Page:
The virtues of walnuts have been much appreciated in Europe since Antiquity. The Count of Dauphiné made his fortune with them in the Middle Ages, when walnut oil was used for lighting in cottages, chateaux and churches. The walnut belong to the family of oleaginous seeds, or “hard-shelled fruits”, dry fruits extremely rich in Omega-3. In France, it is harvested from September onwards and throughout autumn.

Nutritional information

The walnut is the perfect ally for your cardiovascular health. Just three nuts are enough to provide you with your daily needs of omega-3 (1), as a single fruit can contain up to 60%! These acids, indispensable for good bodily health, help diminish arterial stress (2) and improve blood circulation, by acting on the elasticity and tonicity of blood vessels. Omega-3 fatty acids also have a strong cholesterol-lowering effect (3), which means that they facilitate the elimination of surplus low-density lipoproteins (LDL), detrimental to good health (4). These active agents thus help to avoid the manifestation of type 2 diabetes symptoms (5).

Furthermore, walnuts contain other antioxidant acids and phenolic compounds (6) such as manganese or magnesium, effective against oxidative stress and premature cell ageing (7). Walnuts are the perfect solution to a snack attack, as they consist principally of lipids, which satiate hunger rapidly. They have sufficient fat content but can, paradoxically, help you lose a bit of weight, above all around the stomach. It has in fact been shown that a regular intake of walnuts improves the metabolic burning of fats by the body (8).

How to store and taste walnuts & walnut oil

Ideally, avoid as much as possible buying shelled walnuts, as it is estimated that almost 90% of phenolic compounds in walnuts are concentrated in the fragile skin that covers the fruit once shelled. It is also recommended to keep walnuts or walnuts oil in the refrigerator. In case you use  walnut oil , you should not heat it so as to preserve  its antioxidant properties.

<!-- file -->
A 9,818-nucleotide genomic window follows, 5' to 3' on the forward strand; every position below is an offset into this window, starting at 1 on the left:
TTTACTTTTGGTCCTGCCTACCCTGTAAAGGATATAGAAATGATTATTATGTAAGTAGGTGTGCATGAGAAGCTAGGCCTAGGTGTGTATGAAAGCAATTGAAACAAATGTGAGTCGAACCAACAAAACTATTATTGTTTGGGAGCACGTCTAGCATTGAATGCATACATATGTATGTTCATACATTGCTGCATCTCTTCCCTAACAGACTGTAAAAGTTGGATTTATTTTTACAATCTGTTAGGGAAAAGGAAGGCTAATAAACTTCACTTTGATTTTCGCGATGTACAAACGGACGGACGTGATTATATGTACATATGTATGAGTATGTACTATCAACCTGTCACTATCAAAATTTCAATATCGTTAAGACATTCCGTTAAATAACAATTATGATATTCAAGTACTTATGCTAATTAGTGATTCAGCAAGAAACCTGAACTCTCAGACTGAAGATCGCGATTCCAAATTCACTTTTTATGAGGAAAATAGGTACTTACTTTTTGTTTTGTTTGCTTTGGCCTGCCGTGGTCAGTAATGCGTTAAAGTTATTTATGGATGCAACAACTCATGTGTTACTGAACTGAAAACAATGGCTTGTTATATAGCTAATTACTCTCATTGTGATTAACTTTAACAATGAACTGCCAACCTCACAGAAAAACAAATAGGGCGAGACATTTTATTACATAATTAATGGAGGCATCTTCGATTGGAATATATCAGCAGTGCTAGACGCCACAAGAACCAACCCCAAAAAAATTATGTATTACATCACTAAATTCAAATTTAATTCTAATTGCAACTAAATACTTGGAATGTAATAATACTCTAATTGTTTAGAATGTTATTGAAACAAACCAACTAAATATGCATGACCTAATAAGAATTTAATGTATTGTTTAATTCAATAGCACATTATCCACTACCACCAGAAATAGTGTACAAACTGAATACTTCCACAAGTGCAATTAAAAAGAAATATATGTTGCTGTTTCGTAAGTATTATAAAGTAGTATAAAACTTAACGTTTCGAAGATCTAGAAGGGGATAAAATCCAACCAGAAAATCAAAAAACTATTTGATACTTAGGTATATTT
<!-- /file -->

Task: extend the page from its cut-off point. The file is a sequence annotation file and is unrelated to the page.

Walnut oil possesses the same virtues and is ideal for seasoning salads: something always worth remembering! Regarding recipes, the refined flavor of walnuts knows how to bring out the best in sweet and salty dishes. You can add them to your autumn salads, with other seasonal fruits and vegetables, by combining for example slices of roasted squash, corn salad and sesame seeds. They are just as delicious as a starter, on belgian endives accompanied by a touch of Roquefort cheese. The walnut’s elegance is perfectly suited for stuffings or to enhance meets served with sauce, such as lamb or duck. As a simple snack, walnuts can be enjoyed with other hard-shelled fruits, and they will give a crunchy texture to all your yogurts and mueslis. Don’t forget to add them to your most gourmet cookies and brownies recipes, as a special treat for both young and old.

Sources: Whfoods; passeport santé; interfel
References: (1) Kelly JH Jr, Sabate J. Nuts and coronary heart disease: an epidemiological perspective. Br J Nutr. 2006 Nov;96 Suppl 2:S61-7. 2006. PMID:17125535. (2) Ueshima H, Stamler J, Elliott P, Chan Q, Brown IJ, Carnethon MR, Daviglus ML, He K, Moag-Stahlberg A, Rodriguez BL, Steffen LM, Van Horn L, Yarnell J, Zhou B. Food Omega-3 Fatty Acid Intake of Individuals (Total, Linolenic Acid, Long-Chain) and Their Blood Pressure. INTERMAP Study. Hypertension. 2007 Jun 4; [Epub ahead of print] . 2007. PMID:17548718. (3) Morgan JM, Horton K, Reese D et al. Effects of walnut consumption as part of a low-fat, low-cholesterol diet on serum cardiovascular risk factors. Int J Vitam Nutr Res 2002 Oct; 72(5):341-7. 2002. (4) Patel G. Essential fats in walnuts are good for the heart and diabetes. J Am Diet Assoc. 2005 Jul;105(7):1096-7. 2005. PMID:15983525 (5) Gillen LJ, Tapsell LC, Patch CS, Owen A, Batterham M. Structured dietary advice incorporating walnuts achieves optimal fat and energy balance in patients with type 2 diabetes mellitus. J Am Diet Assoc. 2005 Jul;105(7):1087-96. 2005. PMID:15983525. (6) Fukuda T, Ito H, Yoshida T. Antioxidative polyphenols from walnuts (Juglans regia L.). Phytochemistry. Aug;63(7):795-801. 2003. (7) Anderson K.J.; Teuber S.S.; Gobeille A.; Cremin P.; Waterhouse A.L.; Steinberg F.M. Walnut polyphenolics inhibit in vitro human plasma and LDL oxidation. Journal of Nutrition, Vol. 131, Issue 11: 2837-2842. 2001. (8) Bes-Rastrollo M, Sabate J, Gomez-Gracia E, Alonso A, Martinez JA, Martinez-Gonzalez MA. Nut consumption and weight gain in a Mediterranean cohort: The SUN study. Obesity (Silver Spring). 2007 Jan;15(1):107-16. 2007. PMID:17228038.

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